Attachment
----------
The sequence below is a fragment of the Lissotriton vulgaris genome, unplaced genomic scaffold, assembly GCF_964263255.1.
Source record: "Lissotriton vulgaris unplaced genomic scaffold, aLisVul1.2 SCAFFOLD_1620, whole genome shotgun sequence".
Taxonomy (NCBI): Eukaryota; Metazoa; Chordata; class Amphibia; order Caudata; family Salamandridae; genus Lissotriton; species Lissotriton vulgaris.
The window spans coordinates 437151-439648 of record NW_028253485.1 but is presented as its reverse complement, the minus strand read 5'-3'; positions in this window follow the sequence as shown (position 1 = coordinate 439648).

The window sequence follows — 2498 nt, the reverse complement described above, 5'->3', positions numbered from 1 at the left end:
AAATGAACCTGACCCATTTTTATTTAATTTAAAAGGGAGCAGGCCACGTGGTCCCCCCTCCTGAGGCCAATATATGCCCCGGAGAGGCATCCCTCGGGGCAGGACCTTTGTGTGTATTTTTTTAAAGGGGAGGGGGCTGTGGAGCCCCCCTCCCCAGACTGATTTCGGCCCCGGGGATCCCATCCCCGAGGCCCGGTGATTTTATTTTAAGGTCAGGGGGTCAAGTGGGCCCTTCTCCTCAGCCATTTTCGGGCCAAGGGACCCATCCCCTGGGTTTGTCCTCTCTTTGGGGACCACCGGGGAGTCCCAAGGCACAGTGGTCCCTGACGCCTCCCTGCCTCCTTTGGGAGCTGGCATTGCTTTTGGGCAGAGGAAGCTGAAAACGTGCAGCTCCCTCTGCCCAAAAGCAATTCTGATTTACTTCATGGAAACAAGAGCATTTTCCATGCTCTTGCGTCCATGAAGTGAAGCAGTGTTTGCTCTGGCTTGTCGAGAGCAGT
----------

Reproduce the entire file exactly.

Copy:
The sequence below is a fragment of the Lissotriton vulgaris genome, unplaced genomic scaffold, assembly GCF_964263255.1.
Source record: "Lissotriton vulgaris unplaced genomic scaffold, aLisVul1.2 SCAFFOLD_1620, whole genome shotgun sequence".
Taxonomy (NCBI): Eukaryota; Metazoa; Chordata; class Amphibia; order Caudata; family Salamandridae; genus Lissotriton; species Lissotriton vulgaris.
The window spans coordinates 437151-439648 of record NW_028253485.1 but is presented as its reverse complement, the minus strand read 5'-3'; positions in this window follow the sequence as shown (position 1 = coordinate 439648).

The window sequence follows — 2498 nt, the reverse complement described above, 5'->3', positions numbered from 1 at the left end:
AAATGAACCTGACCCATTTTTATTTAATTTAAAAGGGAGCAGGCCACGTGGTCCCCCCTCCTGAGGCCAATATATGCCCCGGAGAGGCATCCCTCGGGGCAGGACCTTTGTGTGTATTTTTTTAAAGGGGAGGGGGCTGTGGAGCCCCCCTCCCCAGACTGATTTCGGCCCCGGGGATCCCATCCCCGAGGCCCGGTGATTTTATTTTAAGGTCAGGGGGTCAAGTGGGCCCTTCTCCTCAGCCATTTTCGGGCCAAGGGACCCATCCCCTGGGTTTGTCCTCTCTTTGGGGACCACCGGGGAGTCCCAAGGCACAGTGGTCCCTGACGCCTCCCTGCCTCCTTTGGGAGCTGGCATTGCTTTTGGGCAGAGGAAGCTGAAAACGTGCAGCTCCCTCTGCCCAAAAGCAATTCTGATTTACTTCATGGAAACAAGAGCATTTTCCATGCTCTTGCGTCCATGAAGTGAAGCAGTGTTTGCTCTGGCTTGTCGAGAGCAGT